There are many reasons why it's important for organisations to engage and embrace opportunities around Environmental, Social and Governance (ESG). As well as the wider societal benefits this will bring, it simply makes good business sense - potentially opening up new industries, tech, products and services. Consumer behaviour is likely to be affected by the outcomes of COP26 and the evolving news agenda. Those policies agreed at the summit will also filter down into regulations, with which businesses will need to comply, and substantial private finance is going to be needed to support action plans.
Depending on where you are at in terms of managing the risks and opportunities around climate change, will influence the steps you take following news from COP26. However, at foundation level it's important for all organisations to consider:
- how they impact the environment (e.g. the resources consumed and the environmental footprint made);
- how they will be affected by climate change;
- what information is shared with stakeholders; and
- what role the business can play in improving the planet.
More broadly, if the UK achieves zero carbon emissions before its target date of 2050, then UK plc will have the advantage of selling its knowhow, technology and skills elsewhere - helping to shape the green economy.
What can businesses be doing now?
With the conference only days away, we are already seeing a buzz of news, policy and interest in climate change and ESG related issues. There are likely to be more big announcements to come from nations, government and policy makers. And at the same time, businesses may take the opportunity to reflect on their own environmental issues and overall approach.
While we wait to hear what the major outcomes of COP26 will be, we've put together a short summary of key areas for businesses to consider:
- It's important to understand baselines - be thorough in the auditing process and look down the supply chain to ensure that your environmental impacts aren't being pushed to other regions or countries.
- Examine the natural resources you currently use - this should include looking at how much water is needed to support your operations, as well as greenhouse gas emissions. But think also about forest risk commodities (leather, timber, palm oil, pulp and paper, soya, rubber, beef, soya): where does it comes from? Is it sustainable? How sure are you?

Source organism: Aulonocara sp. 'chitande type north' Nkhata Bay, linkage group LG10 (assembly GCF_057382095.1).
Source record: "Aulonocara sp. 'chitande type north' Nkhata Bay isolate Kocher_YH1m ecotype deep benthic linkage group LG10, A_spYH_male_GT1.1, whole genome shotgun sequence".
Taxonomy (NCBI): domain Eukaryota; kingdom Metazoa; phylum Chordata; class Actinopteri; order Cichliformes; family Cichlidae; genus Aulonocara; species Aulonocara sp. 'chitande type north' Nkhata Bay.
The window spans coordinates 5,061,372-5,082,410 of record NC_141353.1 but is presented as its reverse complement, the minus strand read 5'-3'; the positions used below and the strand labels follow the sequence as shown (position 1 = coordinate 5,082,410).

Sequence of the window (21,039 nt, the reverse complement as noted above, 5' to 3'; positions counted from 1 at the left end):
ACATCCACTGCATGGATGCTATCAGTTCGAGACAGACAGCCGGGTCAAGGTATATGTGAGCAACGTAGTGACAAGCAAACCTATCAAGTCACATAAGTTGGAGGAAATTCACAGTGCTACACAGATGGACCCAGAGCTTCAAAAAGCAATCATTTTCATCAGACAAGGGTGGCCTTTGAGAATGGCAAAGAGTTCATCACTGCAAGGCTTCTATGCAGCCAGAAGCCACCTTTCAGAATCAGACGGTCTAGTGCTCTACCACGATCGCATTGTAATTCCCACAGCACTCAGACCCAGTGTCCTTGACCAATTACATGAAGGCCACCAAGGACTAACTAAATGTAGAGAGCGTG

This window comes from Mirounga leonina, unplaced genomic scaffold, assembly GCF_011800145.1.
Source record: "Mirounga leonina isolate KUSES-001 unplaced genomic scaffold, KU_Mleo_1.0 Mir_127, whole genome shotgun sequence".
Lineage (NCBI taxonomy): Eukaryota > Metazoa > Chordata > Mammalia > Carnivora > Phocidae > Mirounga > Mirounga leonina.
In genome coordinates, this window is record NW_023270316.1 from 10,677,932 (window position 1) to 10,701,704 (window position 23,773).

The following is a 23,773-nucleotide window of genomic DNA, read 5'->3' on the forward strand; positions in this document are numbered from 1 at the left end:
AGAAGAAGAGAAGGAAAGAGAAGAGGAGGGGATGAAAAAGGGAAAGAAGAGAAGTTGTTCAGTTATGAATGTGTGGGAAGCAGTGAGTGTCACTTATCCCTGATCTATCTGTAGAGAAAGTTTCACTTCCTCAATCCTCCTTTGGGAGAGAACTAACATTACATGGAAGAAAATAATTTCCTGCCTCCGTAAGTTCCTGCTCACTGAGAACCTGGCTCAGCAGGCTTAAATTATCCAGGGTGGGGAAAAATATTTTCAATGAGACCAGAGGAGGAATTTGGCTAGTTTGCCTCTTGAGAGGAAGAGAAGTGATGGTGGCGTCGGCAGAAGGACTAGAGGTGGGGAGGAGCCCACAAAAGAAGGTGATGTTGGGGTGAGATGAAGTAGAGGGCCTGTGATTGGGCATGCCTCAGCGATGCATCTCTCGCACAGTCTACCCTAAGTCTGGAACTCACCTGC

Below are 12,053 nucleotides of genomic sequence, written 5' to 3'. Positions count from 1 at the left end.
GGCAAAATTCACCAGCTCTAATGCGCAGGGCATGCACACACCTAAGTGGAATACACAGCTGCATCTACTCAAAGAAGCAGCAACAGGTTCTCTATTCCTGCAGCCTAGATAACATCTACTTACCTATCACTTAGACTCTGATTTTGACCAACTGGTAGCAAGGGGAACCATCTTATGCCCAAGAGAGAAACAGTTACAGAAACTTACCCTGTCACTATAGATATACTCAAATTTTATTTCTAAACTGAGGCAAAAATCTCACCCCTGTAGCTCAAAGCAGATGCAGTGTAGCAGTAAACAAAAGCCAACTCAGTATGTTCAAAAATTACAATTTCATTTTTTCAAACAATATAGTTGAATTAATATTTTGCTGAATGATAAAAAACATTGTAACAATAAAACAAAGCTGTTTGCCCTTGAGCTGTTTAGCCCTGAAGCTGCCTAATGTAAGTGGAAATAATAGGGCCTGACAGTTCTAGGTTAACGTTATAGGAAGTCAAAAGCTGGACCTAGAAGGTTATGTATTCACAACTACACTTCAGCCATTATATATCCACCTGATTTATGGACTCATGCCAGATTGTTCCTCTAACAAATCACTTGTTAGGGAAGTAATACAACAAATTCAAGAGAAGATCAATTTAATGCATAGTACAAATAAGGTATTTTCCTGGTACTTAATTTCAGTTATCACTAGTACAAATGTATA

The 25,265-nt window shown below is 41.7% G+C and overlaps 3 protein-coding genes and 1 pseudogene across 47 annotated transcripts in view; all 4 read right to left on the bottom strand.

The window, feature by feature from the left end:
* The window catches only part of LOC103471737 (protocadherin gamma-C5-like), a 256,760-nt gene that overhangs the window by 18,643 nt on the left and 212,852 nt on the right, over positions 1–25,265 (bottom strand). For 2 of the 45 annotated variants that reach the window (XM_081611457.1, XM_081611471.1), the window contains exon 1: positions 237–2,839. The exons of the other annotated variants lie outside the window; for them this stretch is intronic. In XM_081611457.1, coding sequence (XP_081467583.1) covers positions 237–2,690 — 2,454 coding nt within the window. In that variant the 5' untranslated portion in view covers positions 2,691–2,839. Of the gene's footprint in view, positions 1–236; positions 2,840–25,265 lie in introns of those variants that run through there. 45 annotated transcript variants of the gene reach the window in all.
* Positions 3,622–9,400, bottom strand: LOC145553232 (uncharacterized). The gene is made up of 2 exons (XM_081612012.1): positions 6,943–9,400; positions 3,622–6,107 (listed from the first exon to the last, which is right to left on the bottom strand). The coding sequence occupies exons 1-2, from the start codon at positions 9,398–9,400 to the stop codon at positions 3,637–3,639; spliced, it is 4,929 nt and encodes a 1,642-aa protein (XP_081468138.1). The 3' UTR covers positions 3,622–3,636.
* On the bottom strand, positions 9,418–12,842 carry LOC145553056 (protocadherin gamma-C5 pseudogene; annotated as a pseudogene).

- Review environmental management systems - are these internationally recognised as being reliable? Are they robust?
- Communication of environmental messages - consider how your environmental story is shared with employees, customers, shareholders and other stakeholders. Does perception match with your messaging and communication aims?
- Reporting - are you reporting on a mandatory basis? If so, are you reporting the right things and meeting the legal requirements imposed on your business? For those reporting voluntarily, consider how much information it is necessary to disclose.
- Benchmarking - it's important to look at what your competitors are doing and whether there is an industry standard/approach emerging. Either way, you'll want to ensure you are being consistent and even help to shape that wider approach.
- Keeping the Board informed - are they up-to-speed on all elements of your approach to ESG and the company's environmental performance? It's important they have all the details around these aspects of the business and understand the key issues and messages.
- Ownership - who is responsible for each of the steps towards meeting the environmental targets set? Are members of the senior leadership team responsible for key announcements on such matters?
- Finance - a key element of COP26 is about mobilising finance. Is your finance team currently using green finance? Are there ways to make further savings and could there be new financial products available that will benefit your business?
- Beware of greenwashing - in the eagerness to tune up your green dial it can be easy to expose yourself to risk. When positioning your products / services / operations as green, be sure that your claims are sound and evidence-based.
- Continual improvement - while climate change naturally presents risks, it's clear there are also opportunities. These can be big and small, so be mindful not to overlook the easy wins and see where small changes can be made that will contribute to the bigger, greener picture.
Are you ready for COP26? To help you keep on top of all the highlights, our cross-firm legal team of ESG experts will be closely following the summit. We expect some important announcements and more clarity on the changes needed to ensure climate change goals are met. That's why we'll be sharing the latest highlights in our COP26 updates blog post and thoughts on what businesses and the public sector could be doing now in their approach to ESG matters.